With the government seeking to enroll 35.9 million students in higher education institutions (HEIs) by the end of 2017, and aspirations of students to study in world-class institutes rising, private universities, supported by corporate India and having strong foreign collaborations, have sprung up at a fast rate in the country. There are several examples of corporates setting up private universities that aspire for high standards of education and state-of-the-art infrastructure for students.
Varsities like Shiv Nadar University (SNU), OP Jindal University and the upcoming Ashoka University are a few examples that cater to students who want to study abroad, but can now undertake the same courses in India.
Consider this: Ashoka University, founded and promoted by business and academic leaders, has entered into a collaboration with the School of Engineering and Applied Science (Penn Engineering) at the University of Pennsylvania.
Collaboration with Carleton College has been formalised and advanced discussions are on with Yale and Kings College. The first batch of students will be admitted in August 2014, says Sanjeev Bhikchandani, one of the founders of the upcoming varsity.
His is not the only university to tie up with foreign institutes. Carnegie Mellon University (CMU) and SNU are offering undergraduate programmes in mechanical engineering as part of which students will spend the first and third years of the programme at the SNU campus in Greater Noida and the second and fourth years at CMUs Pittsburgh Pennsylvania campus, with opportunities to undertake summer internships in both the US and India.
Similarly, OP Jindal Global University and Indiana University have collaborated on several fronts. However, this is a non-degree awarding relationship. On the other hand, UKs Nottingham Trent University and Mumbai-based Welingkar Institute of Management Development & Research have partnered for a bioinformatics programme.
UKs London School of Economics & Political Science has come together with the Chennai-based City School of Social and Managerial Sciences. Similarly, SKIL Education and Strathclyde University have joined hands to provide undergraduate and postgraduate programmes in management, while Warwick University (UK) and ITM, Gurgaon, are offering engineering courses. On the other hand, Educomp and Raffles, Singapore, are offering design courses here, whereas GD Goenka World Institute is offering UG and PG degrees from Lancaster University, UK, since August 2009. Core Projects and Oxford University have joined hands to provide teacher training and capacity-building courses.
Lavasa Education Hub in Lavasa City has tied up with Said Business School, Oxford, Ecole Hoteliere de Lausanne and IBR, Berlin University, to create a world-class, integrated education destination catering to all segments of society. TeamLease has entered into an agreement with the Gujarat government to set up TeamLease University (TLU) comprising 22 community colleges across the state.
These tie-ups offer students an additional opportunity to gain academic and, at times, practical experience in foreign countries and thereby add to their overall learning experiences, explains Dhiraj Mathur, executive director, PwC.
Many of the private universities which have been set up by corporates seek to cater to students who want good-quality education of international standard. A number of the students going to these universities would have considered going abroad for higher education but would have been deterred by the high costs. These universities will fill that gap, reasons Bharat Gulia, education expert and founder of education services company, Metis.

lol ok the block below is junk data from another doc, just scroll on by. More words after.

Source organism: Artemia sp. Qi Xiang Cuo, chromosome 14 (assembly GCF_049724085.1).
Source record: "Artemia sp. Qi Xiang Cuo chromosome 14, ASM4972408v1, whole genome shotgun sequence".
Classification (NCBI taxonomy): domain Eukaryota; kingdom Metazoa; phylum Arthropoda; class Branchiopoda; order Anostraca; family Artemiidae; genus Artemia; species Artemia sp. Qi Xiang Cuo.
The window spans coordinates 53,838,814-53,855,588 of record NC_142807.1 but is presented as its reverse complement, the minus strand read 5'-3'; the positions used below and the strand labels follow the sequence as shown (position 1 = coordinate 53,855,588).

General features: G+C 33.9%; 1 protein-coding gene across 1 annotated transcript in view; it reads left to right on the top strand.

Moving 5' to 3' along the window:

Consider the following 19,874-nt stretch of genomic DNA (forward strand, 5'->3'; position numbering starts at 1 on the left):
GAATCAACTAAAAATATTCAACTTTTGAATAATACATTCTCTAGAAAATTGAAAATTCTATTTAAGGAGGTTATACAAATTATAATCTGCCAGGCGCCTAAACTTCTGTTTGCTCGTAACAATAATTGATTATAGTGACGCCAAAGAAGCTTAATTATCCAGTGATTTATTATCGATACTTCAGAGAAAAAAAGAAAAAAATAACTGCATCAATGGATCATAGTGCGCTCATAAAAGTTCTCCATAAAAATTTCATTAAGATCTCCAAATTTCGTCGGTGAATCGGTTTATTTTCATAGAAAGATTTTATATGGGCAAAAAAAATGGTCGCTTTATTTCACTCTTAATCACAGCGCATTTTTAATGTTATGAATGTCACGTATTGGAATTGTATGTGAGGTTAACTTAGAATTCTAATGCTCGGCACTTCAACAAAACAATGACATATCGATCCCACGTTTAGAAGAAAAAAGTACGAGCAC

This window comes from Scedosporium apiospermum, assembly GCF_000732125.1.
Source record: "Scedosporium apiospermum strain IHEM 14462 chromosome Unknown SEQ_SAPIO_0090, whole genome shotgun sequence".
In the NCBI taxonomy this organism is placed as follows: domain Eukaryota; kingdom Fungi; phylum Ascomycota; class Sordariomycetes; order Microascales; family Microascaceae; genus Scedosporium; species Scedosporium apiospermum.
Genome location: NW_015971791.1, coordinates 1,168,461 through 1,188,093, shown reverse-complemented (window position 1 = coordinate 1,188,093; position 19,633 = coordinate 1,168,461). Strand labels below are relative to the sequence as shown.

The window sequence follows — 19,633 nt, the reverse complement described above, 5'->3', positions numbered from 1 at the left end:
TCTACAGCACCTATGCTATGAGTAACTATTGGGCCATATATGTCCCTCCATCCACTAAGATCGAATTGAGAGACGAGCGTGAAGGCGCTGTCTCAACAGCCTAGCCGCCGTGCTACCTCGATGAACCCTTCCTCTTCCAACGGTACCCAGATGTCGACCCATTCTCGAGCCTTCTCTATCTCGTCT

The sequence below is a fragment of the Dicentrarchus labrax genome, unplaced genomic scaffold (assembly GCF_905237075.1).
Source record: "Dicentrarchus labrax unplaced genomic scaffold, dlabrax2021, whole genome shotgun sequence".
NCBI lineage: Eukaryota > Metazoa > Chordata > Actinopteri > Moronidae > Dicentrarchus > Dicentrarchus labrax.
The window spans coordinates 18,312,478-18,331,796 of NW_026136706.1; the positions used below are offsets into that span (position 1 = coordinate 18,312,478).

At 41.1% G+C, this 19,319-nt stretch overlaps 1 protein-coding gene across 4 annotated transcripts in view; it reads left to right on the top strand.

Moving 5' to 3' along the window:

However, if we compare the fee charged for MBA programmes, foreign universities charge a much higher fee. However, while comparing the fee charged by some of the lesser-ranked global universities, we find that there is not too much of a difference, Mathur adds.
As per management consulting firm Technopak Advisors, these tie-ups and partnerships augur well for the Indian higher education segment because foreign players bring in their body of knowledge, efficient processes and professionalism and thus help impart high-quality education in India.
Private universities are the fastest growing segment of Indian higher education. The number of private universities has gone up from 73 to 191 in the past five years. Private universities, which include state private universities (SPUs) and deemed private universities (DPUs), are now almost one-third of the total number of universities in the country.
They outnumber central universities/institutes and enroll a far larger number of students compared to central institutions. They have not only added a significant enrollment capacity, but brought in much innovation and diversity in the countrys higher education, says Shobha Mishra Ghosh, director of Ficcis education committee.
The private sector has played an instrumental role in this growth, with private institutions now accounting for 64% of the total number of institutions and 59% of enrollment in the country, as compared to 43% and 33%, respectively, a decade ago. State private universities have witnessed an annual growth of 33.8% since 1995.
Private universities have also been at the forefront in the use of technology for university management and even in the classroom. Several of them are hiring faculty from top universities around the world and have developed a good academic environment by adopting innovative methods and strategies to achieve quality and scale.
The only university entry route currently available to private players is as a state private university, which too is restricted to a few states. Moreover, these universities are regional in nature unlike deemed universities, which are national-level institutions.
State private universities are a relatively recent phenomena, with 88 SPUs (94% of the total) being set up in the past five years alone.